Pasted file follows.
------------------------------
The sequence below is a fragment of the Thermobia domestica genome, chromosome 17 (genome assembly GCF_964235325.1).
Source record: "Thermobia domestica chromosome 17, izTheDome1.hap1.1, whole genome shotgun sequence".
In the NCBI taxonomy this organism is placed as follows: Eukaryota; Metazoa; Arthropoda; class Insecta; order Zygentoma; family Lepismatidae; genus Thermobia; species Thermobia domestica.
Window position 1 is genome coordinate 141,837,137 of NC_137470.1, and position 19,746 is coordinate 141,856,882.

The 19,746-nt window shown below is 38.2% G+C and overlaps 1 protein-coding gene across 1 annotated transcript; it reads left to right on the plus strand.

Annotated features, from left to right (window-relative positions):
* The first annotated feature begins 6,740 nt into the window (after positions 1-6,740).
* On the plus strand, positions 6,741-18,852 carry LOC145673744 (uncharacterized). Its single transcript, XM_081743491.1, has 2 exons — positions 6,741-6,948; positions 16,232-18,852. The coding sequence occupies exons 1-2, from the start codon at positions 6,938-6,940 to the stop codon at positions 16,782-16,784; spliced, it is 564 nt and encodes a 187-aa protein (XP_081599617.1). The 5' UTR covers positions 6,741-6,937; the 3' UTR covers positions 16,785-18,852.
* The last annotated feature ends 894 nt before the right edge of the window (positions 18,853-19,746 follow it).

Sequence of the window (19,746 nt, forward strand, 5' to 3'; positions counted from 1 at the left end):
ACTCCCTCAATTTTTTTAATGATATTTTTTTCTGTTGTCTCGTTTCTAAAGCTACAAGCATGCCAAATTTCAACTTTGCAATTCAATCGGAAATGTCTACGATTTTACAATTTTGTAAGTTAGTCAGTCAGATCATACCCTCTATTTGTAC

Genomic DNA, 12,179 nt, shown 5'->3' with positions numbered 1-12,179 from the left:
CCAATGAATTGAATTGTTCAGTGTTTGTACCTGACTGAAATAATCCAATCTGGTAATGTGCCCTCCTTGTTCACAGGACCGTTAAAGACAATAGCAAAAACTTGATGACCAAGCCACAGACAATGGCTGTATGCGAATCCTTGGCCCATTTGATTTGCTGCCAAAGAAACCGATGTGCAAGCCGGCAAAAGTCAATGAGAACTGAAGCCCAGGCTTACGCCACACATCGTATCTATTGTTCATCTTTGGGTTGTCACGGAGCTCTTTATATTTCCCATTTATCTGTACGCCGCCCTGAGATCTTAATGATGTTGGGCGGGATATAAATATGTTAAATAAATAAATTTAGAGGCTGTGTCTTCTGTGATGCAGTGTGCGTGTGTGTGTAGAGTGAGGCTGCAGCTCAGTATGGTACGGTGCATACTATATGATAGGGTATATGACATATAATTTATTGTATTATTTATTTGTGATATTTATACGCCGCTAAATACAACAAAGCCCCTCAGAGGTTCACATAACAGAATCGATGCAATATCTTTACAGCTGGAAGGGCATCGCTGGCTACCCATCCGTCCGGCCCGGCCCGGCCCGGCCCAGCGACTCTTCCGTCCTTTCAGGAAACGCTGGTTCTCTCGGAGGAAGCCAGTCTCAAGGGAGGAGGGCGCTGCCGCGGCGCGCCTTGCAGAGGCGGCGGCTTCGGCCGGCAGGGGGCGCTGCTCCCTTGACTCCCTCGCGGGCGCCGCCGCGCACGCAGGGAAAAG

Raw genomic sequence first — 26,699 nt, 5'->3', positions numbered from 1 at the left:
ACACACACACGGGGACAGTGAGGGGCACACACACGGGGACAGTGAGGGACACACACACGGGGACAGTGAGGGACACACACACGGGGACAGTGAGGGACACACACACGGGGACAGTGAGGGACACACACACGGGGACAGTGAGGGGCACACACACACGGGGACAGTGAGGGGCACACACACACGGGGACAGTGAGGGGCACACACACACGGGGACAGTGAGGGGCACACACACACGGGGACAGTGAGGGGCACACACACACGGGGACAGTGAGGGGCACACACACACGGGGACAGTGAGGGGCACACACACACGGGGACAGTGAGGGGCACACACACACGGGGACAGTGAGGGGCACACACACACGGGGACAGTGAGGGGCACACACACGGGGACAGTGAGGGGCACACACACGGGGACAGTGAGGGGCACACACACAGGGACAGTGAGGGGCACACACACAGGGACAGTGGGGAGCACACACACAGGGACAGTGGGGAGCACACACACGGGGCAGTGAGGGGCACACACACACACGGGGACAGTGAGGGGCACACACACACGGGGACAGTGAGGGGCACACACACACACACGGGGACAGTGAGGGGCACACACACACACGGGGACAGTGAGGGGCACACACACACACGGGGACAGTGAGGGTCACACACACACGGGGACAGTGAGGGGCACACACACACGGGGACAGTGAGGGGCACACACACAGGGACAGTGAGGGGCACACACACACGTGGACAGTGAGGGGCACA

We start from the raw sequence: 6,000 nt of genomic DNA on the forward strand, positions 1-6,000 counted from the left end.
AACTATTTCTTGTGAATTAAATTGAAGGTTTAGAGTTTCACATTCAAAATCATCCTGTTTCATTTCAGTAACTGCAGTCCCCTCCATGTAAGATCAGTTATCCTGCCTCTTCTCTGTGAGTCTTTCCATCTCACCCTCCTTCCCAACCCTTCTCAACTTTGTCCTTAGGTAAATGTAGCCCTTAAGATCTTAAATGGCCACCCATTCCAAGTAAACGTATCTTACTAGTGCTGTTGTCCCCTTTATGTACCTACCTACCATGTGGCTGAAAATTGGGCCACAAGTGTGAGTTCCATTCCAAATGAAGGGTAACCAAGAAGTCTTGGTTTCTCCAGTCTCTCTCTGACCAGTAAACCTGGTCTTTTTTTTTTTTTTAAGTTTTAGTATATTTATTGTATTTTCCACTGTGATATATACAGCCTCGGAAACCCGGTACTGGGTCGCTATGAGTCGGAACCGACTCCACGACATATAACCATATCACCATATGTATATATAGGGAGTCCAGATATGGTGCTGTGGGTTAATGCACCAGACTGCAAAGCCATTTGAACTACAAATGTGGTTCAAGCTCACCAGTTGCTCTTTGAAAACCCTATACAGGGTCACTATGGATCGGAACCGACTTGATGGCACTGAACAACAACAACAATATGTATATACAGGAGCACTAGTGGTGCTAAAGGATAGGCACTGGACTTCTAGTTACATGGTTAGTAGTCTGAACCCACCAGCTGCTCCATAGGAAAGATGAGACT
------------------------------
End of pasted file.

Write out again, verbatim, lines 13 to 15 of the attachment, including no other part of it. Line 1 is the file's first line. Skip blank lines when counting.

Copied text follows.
CCAATGAATTGAATTGTTCAGTGTTTGTACCTGACTGAAATAATCCAATCTGGTAATGTGCCCTCCTTGTTCACAGGACCGTTAAAGACAATAGCAAAAACTTGATGACCAAGCCACAGACAATGGCTGTATGCGAATCCTTGGCCCATTTGATTTGCTGCCAAAGAAACCGATGTGCAAGCCGGCAAAAGTCAATGAGAACTGAAGCCCAGGCTTACGCCACACATCGTATCTATTGTTCATCTTTGGGTTGTCACGGAGCTCTTTATATTTCCCATTTATCTGTACGCCGCCCTGAGATCTTAATGATGTTGGGCGGGATATAAATATGTTAAATAAATAAATTTAGAGGCTGTGTCTTCTGTGATGCAGTGTGCGTGTGTGTGTAGAGTGAGGCTGCAGCTCAGTATGGTACGGTGCATACTATATGATAGGGTATATGACATATAATTTATTGTATTATTTATTTGTGATATTTATACGCCGCTAAATACAACAAAGCCCCTCAGAGGTTCACATAACAGAATCGATGCAATATCTTTACAGCTGGAAGGGCATCGCTGGCTACCCATCCGTCCGGCCCGGCCCGGCCCGGCCCAGCGACTCTTCCGTCCTTTCAGGAAACGCTGGTTCTCTCGGAGGAAGCCAGTCTCAAGGGAGGAGGGCGCTGCCGCGGCGCGCCTTGCAGAGGCGGCGGCTTCGGCCGGCAGGGGGCGCTGCTCCCTTGACTCCCTCGCGGGCGCCGCCGCGCACGCAGGGAAAAG

Raw genomic sequence first — 26,699 nt, 5'->3', positions numbered from 1 at the left:
ACACACACACGGGGACAGTGAGGGGCACACACACGGGGACAGTGAGGGACACACACACGGGGACAGTGAGGGACACACACACGGGGACAGTGAGGGACACACACACGGGGACAGTGAGGGACACACACACGGGGACAGTGAGGGGCACACACACACGGGGACAGTGAGGGGCACACACACACGGGGACAGTGAGGGGCACACACACACGGGGACAGTGAGGGGCACACACACACGGGGACAGTGAGGGGCACACACACACGGGGACAGTGAGGGGCACACACACACGGGGACAGTGAGGGGCACACACACACGGGGACAGTGAGGGGCACACACACACGGGGACAGTGAGGGGCACACACACACGGGGACAGTGAGGGGCACACACACGGGGACAGTGAGGGGCACACACACGGGGACAGTGAGGGGCACACACACAGGGACAGTGAGGGGCACACACACAGGGACAGTGGGGAGCACACACACAGGGACAGTGGGGAGCACACACACGGGGCAGTGAGGGGCACACACACACACGGGGACAGTGAGGGGCACACACACACGGGGACAGTGAGGGGCACACACACACACACGGGGACAGTGAGGGGCACACACACACACGGGGACAGTGAGGGGCACACACACACACGGGGACAGTGAGGGTCACACACACACGGGGACAGTGAGGGGCACACACACACGGGGACAGTGAGGGGCACACACACAGGGACAGTGAGGGGCACACACACACGTGGACAGTGAGGGGCACA